There are about 450 species of bees native to the United States, about 150 of which can be found in Virginia.
The bee we are most familiar with, the honeybee, is not a native. It was brought to America during Colonial times in the 1600s. Unlike honeybees, which live in large groups and build hives, many native bees are solitary, the female building small cavities where she lays her eggs.
An interesting fact about bees is that they can see ultraviolet colors, so they cannot see red very well which is at the other end of the light spectrum. That is why they are attracted to flowers that are blue, purple, orange, yellow, and white.
Why Native Bees are Important
Bees are among the most efficient pollinators in nature, pollinating wildflowers, flower and vegetable gardens, orchards, and agricultural fields.
While many native bees are generalists and are attracted to any nectar-bearing plant, others are specialists and need certain native plants to survive.
Types of Native Bees
Bumblebees (Bombus spp.). Bumblebees are the largest bees common to our vegetable and flower gardens. The name “bumblebee” comes from the humming sound they make. They were originally called “humble-bees,” and there are many references to humble-bees in literature, although that name is no longer used.
Bumblebees are social insects, living in colonies with a single queen although these groups are smaller than honeybee colonies.
Unlike many other native bees, bumblebees are generalists and are attracted to any source of nectar they can find.
Carpenter Bees (Xylocopa spp.). Carpenter bees get their name from their habit of boring holes in wood, including houses and barns. They are solitary and do not live in large groups.
Carpenter bees emerge from hibernation in the spring and mate. The female then begins to excavate a tunnel about the thickness of a pencil. She creates five or six cells in the tunnel, laying a single egg in each, filling the cell with pollen and nectar for the larva to feed on when it hatches, and sealing it up with sawdust created when she dug the tunnel. The new adult bees emerge during the summer. The bees then hibernate over the winter in the existing tunnels.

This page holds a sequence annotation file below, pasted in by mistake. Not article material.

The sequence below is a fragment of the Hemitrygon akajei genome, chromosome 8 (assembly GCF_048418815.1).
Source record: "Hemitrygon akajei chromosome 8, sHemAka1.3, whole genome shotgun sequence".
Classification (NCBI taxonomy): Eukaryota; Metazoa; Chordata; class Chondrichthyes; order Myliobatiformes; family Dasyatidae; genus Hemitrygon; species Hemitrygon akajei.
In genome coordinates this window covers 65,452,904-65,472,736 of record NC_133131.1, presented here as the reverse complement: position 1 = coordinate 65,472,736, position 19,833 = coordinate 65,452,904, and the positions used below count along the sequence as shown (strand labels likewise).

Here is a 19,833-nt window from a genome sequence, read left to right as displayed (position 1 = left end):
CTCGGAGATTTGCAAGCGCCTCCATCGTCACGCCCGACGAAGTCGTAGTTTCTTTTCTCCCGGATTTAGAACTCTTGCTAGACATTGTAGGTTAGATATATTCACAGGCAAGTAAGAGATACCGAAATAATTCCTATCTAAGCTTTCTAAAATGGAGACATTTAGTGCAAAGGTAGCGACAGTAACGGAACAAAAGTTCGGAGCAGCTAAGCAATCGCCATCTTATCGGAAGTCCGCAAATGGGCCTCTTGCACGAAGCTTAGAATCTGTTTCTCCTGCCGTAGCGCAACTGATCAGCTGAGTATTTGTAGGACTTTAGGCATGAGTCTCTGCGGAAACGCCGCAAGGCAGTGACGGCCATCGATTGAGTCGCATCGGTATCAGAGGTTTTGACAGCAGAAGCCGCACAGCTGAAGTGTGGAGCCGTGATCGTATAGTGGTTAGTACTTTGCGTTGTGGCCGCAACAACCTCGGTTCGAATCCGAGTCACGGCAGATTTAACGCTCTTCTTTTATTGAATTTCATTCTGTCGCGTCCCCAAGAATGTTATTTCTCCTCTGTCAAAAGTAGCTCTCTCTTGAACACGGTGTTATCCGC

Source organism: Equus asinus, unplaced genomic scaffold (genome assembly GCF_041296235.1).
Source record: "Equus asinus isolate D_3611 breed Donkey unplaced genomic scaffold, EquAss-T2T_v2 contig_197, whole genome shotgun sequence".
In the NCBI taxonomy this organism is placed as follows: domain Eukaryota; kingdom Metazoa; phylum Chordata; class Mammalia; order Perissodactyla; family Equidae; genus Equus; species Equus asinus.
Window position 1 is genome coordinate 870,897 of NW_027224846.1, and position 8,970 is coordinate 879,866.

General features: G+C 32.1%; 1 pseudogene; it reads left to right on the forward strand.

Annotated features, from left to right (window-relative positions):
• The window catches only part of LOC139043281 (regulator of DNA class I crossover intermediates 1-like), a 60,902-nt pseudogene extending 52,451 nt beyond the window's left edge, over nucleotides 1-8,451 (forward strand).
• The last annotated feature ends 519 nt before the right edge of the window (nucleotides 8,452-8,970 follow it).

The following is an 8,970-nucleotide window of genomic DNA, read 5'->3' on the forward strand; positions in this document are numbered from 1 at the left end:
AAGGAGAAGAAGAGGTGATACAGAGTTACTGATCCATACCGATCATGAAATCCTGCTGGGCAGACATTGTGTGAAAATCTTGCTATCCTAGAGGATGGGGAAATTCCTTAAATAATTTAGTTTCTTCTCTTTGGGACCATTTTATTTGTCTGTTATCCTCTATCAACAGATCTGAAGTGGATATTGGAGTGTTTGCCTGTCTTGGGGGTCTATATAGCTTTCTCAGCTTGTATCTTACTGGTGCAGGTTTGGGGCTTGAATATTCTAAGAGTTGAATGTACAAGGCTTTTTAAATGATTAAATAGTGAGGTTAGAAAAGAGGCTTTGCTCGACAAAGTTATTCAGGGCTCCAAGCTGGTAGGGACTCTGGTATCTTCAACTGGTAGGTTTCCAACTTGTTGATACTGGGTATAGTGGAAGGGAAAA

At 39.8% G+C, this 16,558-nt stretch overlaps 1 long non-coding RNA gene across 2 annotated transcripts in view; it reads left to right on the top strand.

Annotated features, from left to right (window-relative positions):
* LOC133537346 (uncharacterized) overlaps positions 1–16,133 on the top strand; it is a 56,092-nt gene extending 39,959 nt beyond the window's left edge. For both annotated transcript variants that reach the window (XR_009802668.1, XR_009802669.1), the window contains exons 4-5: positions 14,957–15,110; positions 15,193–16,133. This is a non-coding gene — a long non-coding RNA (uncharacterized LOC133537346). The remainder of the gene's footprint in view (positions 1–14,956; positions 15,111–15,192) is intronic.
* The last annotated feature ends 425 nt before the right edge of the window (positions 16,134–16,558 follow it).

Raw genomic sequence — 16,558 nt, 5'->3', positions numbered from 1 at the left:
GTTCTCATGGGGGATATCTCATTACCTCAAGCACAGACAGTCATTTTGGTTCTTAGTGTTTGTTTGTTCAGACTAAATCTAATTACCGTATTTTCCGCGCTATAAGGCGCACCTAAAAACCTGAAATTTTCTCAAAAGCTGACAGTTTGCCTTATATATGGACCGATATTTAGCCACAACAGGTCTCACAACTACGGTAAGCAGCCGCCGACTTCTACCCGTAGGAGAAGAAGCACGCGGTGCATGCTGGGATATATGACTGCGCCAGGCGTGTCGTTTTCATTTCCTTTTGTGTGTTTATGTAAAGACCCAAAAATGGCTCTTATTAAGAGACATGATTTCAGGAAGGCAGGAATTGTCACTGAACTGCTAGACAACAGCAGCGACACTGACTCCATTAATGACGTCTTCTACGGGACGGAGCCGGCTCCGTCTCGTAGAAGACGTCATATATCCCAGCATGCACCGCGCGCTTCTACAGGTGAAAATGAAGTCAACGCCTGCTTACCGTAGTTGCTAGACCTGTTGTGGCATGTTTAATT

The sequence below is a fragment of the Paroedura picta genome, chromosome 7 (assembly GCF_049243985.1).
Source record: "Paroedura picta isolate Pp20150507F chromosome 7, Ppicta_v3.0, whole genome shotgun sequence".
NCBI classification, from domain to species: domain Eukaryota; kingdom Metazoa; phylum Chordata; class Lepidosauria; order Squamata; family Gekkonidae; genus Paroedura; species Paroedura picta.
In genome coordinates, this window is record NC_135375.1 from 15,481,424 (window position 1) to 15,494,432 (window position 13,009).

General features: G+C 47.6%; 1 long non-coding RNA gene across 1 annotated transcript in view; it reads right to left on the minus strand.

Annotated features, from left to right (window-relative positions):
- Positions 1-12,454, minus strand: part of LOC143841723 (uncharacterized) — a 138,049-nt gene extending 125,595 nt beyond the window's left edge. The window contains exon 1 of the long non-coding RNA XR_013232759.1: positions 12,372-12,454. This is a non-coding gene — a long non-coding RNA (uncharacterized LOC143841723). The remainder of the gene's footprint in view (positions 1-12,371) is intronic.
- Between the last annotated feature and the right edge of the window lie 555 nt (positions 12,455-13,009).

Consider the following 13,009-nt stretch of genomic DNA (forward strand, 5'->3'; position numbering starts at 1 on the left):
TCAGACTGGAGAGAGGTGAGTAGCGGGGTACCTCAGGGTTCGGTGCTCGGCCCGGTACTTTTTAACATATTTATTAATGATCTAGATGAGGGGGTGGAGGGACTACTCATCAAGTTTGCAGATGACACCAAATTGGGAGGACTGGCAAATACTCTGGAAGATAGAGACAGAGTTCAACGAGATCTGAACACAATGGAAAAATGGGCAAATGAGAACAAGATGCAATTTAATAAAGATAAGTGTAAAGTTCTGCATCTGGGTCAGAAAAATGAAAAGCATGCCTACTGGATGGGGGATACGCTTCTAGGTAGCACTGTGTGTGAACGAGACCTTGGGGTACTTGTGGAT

Leafcutter Bees (Megachilidae Family). Leafcutter bees are a large family of native bees and an important pollinator of fruits, vegetables, and wildflowers. They get their name from their habit of cutting small sections of leaves which they use to construct their nests.
Female leafcutter bees build nests in cavities in rotting wood and other holes they find. They create a cell in the back of the hole, placing a single egg and a ball of pollen in it, sealing up the cell with chewed leaves, and then repeating the process. The larvae overwinter in their cells, emerging in the spring as adults.
Mason Bees (Osmia spp.). Mason bees are smaller bees, often with some blue or green on their body. Their name comes from their habit of using mud to seal the cells where they lay their eggs. They are solitary and do not live in large groups.
Mason bees nest in hollow cavities they find in wood. They do not excavate their own cavities. After mating in the spring, a female mason Bee collects pollen and nectar which she deposits in the back of the cavity along with a single egg. She then seals the egg with mud and repeats the process until the cavity is filled. The larvae overwinter in the cell and then emerge as adults in the spring.
You can help mason bees by placing a bee house for them in your garden. You can purchase mason bee houses from Loudoun Wildlife’s store.
Sweat Bees (Halictidae Family). Sweat bees are a large family of very small bees, usually less than half an inch in length. They get their name from their habit of landing on people to lick up perspiration to obtain salt they need to supplement their diet. Sweat Bees are important pollinators of wildflowers, gardens, and orchards.
Sweat bees nest underground or in rotting wood on the ground. In the spring or summer, the female digs a nest in the ground, then creates a cell which she fills with a single egg and some pollen and nectar. She then seals up the cell with dirt from the excavation and repeats the process. Some sweat bees emerge from the cell in the fall and then hibernate underground, while others remain in the cell and emerge in the spring.
What You Can Do to Help Native Bees
- Plant a bee-friendly garden. For help in planning your garden, see Gardening for Bees.
- Leave some undisturbed places for nest sites and over-wintering spots.
- Leave stems and leaf litter undisturbed through the winter to protect cavity nesters.
- Add a bee house to your garden. Bee houses are available from Loudoun Wildlife’s store.
- Add a source of water like a birdbath to your garden.
- Avoid using pesticides in your flower and vegetable gardens.
Resources for More Information
Habitat Herald article on the Conservation of Native Bees.
Virginia Master Gardeners Association: Native Pollinators: Who Are They and Are They Important.
Specialist bees of the Mid-Atlantic and Northeastern United States.
Photos of the USGS Bee Inventory and Monitoring Lab Flickr Page.
List of native plants for native bees from Loudoun Wildlife Conservancy.
Bumble Bees of Virginia, Virginia Working Landscapes.
Heather Holm, Pollinators of Native Plants: Attract, Observe and Identify Pollinators and Beneficial Insects with Native Plants (Pollination Press, 2014)
- DISCOVER: Education
- EXPLORE: Citizen Science
- RESTORE: Habitat Conservation
- PROTECT: Conservation Advocacy
- PRESERVE: JK Black Oak Wildlife Sanctuary
Habitat Restoration News
- Harrison Street Pollinator Meadow Project (2018 – present) Monarch butterfly on Aster in meadow.Photo by Michael Myers The...